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The Great Midwest Relay – The fourth phase

I lost all power on the cell phone that I’d been using to do those hourly posts so I wasn’t able to give a race wrap-up.  Then on Saturday and Sunday, too tired to post.  Here’s what happened during the second half of the race.

Hour  13 and beyond.

When it is your team’s turn you focus much harder on the race.  For example, you have to figure out how to get to the next transition area.  Following written instructions without a map is like trying to see an elephant just by reading about it.  It’s a wonder we only got lost on a few occasions.  We definitely need to bring a map next time.

You also start to think about your next run.  Relay races feel different than personal races.  There is much less stress.  Sure you get out there and run as hard as you can but your exact time is not terribly important.  If you run a minute or two slower or faster it really doesn’t matter in the scheme of things.  A long relay like this is all about finishing.

Finally, when it’s your van’s turn forget about sleeping.  We started this race phase at about 2:00 am and no one slept.  Anticipating your own turn, driving the van, looking for the next transition area keep everyone occupied enough that you don’t sleep.  Keep that in mind if you’re doing one of these relays.

During this fourth phase of the race we had some excellent performances.  My brother Paul cruised through a 7.7 mile leg finishing in under an hour.  Birthday boy John Kelly kept pace with another team’s runner and legged out 6+ miles in a solid 8 min/mile.  The Brewmaster kept it close with his 3 mile run and my sister Fay had a great time in her 6+ mile run.  Then it was my turn, a short 4.0 miles.

For this run, I felt great!  I started quick and kept it up the entire way.  With no distance markers or other runners around, I couldn’t tell how fast I was going.  No matter.  I just ran and juggled as fast as I could.  Half-way through I saw another runner who had started about 5 minutes before me.  He was walking.  Must’ve bonked.  I set my sites on him and picked up the pace.  As I passed him he gave out a groan and a sigh.  Poor guy.  Why do runners do this to themselves?  At the finish area I saw my entire team.  That was great.  Smiling wide, I entered the hand-off area and snapped the baton bracelet on Lisa’s wrist.  She was off, I was temporarily done.  My time 27:30, no juggling drops.

Now, it was time to get a little breakfast, take a nap and wait.

This Post Has 6 Comments
  1. My suggestion. Do the race with less team members. Six or Nine work well mathematically. Eliminates much of the down time and keeps you from having to go bowling. Sounds stupid during a running relay race.

  2. Of course, that would imply we could find people who wouldn’t have a problem running 25 – 30 total miles. On some level, a race like this is a social event. But you make a good suggestion if we want to get faster.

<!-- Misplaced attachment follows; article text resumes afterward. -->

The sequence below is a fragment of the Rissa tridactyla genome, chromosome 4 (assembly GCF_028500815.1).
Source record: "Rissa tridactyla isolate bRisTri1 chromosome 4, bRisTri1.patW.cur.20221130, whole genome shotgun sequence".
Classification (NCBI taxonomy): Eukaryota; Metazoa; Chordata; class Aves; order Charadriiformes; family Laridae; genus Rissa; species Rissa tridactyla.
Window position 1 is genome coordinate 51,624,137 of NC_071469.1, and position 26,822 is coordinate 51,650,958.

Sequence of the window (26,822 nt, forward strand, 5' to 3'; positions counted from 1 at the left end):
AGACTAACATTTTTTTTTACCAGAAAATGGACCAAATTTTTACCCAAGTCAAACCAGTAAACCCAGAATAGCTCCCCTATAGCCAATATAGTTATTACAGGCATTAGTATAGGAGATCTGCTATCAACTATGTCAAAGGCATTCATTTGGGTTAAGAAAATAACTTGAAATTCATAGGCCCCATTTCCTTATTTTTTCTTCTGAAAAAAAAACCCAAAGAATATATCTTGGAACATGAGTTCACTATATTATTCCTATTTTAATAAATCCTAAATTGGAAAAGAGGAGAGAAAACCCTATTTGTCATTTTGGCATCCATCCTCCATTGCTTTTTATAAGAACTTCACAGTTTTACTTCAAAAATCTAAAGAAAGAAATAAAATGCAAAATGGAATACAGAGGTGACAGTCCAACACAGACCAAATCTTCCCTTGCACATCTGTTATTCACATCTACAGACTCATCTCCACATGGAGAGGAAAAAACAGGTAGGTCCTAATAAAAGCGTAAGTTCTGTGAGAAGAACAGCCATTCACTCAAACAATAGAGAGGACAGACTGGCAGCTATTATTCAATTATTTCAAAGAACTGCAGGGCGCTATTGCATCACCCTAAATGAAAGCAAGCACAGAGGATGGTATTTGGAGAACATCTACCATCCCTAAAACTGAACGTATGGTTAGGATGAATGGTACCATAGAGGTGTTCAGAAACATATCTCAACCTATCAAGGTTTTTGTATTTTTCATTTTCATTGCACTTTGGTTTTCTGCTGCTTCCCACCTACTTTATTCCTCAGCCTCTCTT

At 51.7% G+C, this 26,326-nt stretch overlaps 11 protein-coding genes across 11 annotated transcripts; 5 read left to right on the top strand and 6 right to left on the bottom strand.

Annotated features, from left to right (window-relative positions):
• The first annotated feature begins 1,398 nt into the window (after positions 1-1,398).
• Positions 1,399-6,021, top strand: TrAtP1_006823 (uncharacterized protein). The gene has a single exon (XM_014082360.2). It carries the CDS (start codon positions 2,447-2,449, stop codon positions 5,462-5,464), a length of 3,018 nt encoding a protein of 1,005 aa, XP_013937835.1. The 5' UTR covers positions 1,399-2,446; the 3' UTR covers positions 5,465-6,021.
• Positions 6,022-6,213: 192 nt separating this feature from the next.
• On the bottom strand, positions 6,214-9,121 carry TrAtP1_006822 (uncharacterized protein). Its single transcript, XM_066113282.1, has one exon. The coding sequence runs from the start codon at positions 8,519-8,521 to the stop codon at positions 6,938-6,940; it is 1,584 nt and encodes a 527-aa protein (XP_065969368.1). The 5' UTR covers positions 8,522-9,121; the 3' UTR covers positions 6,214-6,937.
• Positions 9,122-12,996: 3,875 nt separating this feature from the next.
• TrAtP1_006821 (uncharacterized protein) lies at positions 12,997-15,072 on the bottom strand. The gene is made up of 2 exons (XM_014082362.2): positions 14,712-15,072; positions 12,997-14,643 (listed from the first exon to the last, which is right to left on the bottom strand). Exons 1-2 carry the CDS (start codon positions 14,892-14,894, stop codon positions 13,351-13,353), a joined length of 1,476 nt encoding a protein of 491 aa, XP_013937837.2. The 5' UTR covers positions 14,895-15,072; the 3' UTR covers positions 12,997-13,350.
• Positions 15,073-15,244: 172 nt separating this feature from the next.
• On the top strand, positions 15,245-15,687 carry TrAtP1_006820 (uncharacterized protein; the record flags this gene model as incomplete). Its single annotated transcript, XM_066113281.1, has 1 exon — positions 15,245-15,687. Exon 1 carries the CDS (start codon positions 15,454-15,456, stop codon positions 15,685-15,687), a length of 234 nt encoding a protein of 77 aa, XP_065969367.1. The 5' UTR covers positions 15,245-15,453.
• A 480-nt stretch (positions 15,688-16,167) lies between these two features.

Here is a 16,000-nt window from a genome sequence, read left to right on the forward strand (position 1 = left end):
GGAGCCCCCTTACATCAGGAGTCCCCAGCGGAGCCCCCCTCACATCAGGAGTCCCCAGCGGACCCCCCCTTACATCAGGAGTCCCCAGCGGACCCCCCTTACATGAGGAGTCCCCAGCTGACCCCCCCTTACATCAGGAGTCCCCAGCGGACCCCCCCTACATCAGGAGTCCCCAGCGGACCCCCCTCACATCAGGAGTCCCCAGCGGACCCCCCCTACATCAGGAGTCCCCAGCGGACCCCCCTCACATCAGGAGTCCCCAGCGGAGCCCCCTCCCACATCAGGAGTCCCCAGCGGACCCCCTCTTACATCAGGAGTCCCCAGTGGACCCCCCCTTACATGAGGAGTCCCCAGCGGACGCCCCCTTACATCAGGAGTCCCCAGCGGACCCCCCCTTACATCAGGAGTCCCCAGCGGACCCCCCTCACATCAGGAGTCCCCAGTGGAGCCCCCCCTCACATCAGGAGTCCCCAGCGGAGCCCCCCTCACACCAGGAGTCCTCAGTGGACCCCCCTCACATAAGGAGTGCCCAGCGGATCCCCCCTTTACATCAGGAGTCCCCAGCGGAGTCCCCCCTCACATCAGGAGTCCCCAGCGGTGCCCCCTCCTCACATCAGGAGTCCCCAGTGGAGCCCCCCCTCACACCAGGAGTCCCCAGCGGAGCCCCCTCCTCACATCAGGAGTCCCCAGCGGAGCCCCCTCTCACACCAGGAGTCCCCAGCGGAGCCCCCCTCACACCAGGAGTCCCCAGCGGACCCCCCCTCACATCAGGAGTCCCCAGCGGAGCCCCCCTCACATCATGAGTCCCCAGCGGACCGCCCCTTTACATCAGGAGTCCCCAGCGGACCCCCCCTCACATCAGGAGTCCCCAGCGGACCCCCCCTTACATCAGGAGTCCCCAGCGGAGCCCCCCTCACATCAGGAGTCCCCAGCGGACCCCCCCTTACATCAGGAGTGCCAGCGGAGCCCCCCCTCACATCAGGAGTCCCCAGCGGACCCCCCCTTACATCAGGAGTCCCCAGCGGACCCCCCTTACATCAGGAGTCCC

3. Hey joggler man!! You’ll be glad to know that I now know the term and realize juggling while jogging is a sport…have educated myself in the last two days. 🙂 Ran a bit with you at the Half Sunday — enjoyed the diversion, extra cheers (well aware that they were for you), and … well, I haven’t seen evidence of any additional pictures, but I’m sure they’re out there somewhere.

    That was my first half. I’ve run for years, done a couple 10k’s but have just in the last couple years had any interest in races. Too bad I missed out on racing all those years, have found that I really enjoy them!

    Figured there’d be some kind of write up on someone running/juggling after the race so checked it out…it didn’t take much of an online search to find that Chicagoland is quite familiar with “your average joggler” and I don’t suppose a novice could hold the guinness book of world records in joggling the ultra.

    I read RW about every day & am always looking for additional running forums etc that are interesting and helpful. I’ve enjoyed reading various things here on your site the last couple days. Am interested in the GMR but can’t find much info on it anywhere. Is there a site you can recommend for more info? Have a number of running friends who I’d love to do this kind of thing with!

  4. I was just telling someone about this race and when I googled it to find out more info about it, your blog post came up!

    I can’t remember if we talked about this, but (believe it or not), I actually did this race with some co-workers that same year! I did the leg out of Racine, WI and through a very dark forest preserve at 2am. I wonder if that was the same one you did. I also did the sunrise run through the North Shore of Winnetka and the like. I ‘thought’ i knew the area well enough but didn’t and ended up approaching the hand-off point from the other direction, to the confusion of my team-mates.

    How funny!

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